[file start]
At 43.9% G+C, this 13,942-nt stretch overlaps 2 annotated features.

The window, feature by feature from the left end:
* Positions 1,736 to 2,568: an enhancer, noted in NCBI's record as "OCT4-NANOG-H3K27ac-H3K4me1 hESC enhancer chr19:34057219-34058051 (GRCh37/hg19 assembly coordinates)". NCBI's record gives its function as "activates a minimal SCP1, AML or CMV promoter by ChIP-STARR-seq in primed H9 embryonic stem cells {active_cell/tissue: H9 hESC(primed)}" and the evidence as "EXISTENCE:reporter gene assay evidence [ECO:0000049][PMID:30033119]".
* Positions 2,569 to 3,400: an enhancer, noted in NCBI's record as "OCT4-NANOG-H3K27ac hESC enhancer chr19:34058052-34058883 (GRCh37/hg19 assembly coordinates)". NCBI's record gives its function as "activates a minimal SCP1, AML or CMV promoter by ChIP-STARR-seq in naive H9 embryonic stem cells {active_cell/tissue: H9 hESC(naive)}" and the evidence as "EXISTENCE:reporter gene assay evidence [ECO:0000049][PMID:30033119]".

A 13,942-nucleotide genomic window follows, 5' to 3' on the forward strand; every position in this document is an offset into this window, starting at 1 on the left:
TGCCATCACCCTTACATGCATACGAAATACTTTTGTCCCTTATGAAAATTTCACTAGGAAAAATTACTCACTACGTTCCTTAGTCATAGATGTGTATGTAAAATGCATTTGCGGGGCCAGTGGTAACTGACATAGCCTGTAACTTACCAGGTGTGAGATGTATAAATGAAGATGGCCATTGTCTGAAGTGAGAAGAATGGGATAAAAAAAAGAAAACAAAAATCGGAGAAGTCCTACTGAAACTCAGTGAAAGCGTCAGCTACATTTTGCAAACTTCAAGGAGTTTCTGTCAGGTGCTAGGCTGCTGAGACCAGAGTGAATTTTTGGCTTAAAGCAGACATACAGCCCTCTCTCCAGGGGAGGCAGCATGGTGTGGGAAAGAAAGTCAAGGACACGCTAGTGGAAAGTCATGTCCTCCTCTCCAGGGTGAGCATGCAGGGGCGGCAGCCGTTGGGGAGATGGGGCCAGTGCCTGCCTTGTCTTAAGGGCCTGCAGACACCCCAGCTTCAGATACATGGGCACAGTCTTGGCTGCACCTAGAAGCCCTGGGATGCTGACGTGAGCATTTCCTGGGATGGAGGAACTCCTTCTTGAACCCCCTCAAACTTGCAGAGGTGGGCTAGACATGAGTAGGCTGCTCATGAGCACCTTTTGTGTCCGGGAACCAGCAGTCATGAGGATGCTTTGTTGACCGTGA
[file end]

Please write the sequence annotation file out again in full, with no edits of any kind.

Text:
At 43.9% G+C, this 13,942-nt stretch overlaps 2 annotated features.

The window, feature by feature from the left end:
* Positions 1,736 to 2,568: an enhancer, noted in NCBI's record as "OCT4-NANOG-H3K27ac-H3K4me1 hESC enhancer chr19:34057219-34058051 (GRCh37/hg19 assembly coordinates)". NCBI's record gives its function as "activates a minimal SCP1, AML or CMV promoter by ChIP-STARR-seq in primed H9 embryonic stem cells {active_cell/tissue: H9 hESC(primed)}" and the evidence as "EXISTENCE:reporter gene assay evidence [ECO:0000049][PMID:30033119]".
* Positions 2,569 to 3,400: an enhancer, noted in NCBI's record as "OCT4-NANOG-H3K27ac hESC enhancer chr19:34058052-34058883 (GRCh37/hg19 assembly coordinates)". NCBI's record gives its function as "activates a minimal SCP1, AML or CMV promoter by ChIP-STARR-seq in naive H9 embryonic stem cells {active_cell/tissue: H9 hESC(naive)}" and the evidence as "EXISTENCE:reporter gene assay evidence [ECO:0000049][PMID:30033119]".

A 13,942-nucleotide genomic window follows, 5' to 3' on the forward strand; every position in this document is an offset into this window, starting at 1 on the left:
TGCCATCACCCTTACATGCATACGAAATACTTTTGTCCCTTATGAAAATTTCACTAGGAAAAATTACTCACTACGTTCCTTAGTCATAGATGTGTATGTAAAATGCATTTGCGGGGCCAGTGGTAACTGACATAGCCTGTAACTTACCAGGTGTGAGATGTATAAATGAAGATGGCCATTGTCTGAAGTGAGAAGAATGGGATAAAAAAAAGAAAACAAAAATCGGAGAAGTCCTACTGAAACTCAGTGAAAGCGTCAGCTACATTTTGCAAACTTCAAGGAGTTTCTGTCAGGTGCTAGGCTGCTGAGACCAGAGTGAATTTTTGGCTTAAAGCAGACATACAGCCCTCTCTCCAGGGGAGGCAGCATGGTGTGGGAAAGAAAGTCAAGGACACGCTAGTGGAAAGTCATGTCCTCCTCTCCAGGGTGAGCATGCAGGGGCGGCAGCCGTTGGGGAGATGGGGCCAGTGCCTGCCTTGTCTTAAGGGCCTGCAGACACCCCAGCTTCAGATACATGGGCACAGTCTTGGCTGCACCTAGAAGCCCTGGGATGCTGACGTGAGCATTTCCTGGGATGGAGGAACTCCTTCTTGAACCCCCTCAAACTTGCAGAGGTGGGCTAGACATGAGTAGGCTGCTCATGAGCACCTTTTGTGTCCGGGAACCAGCAGTCATGAGGATGCTTTGTTGACCGTGA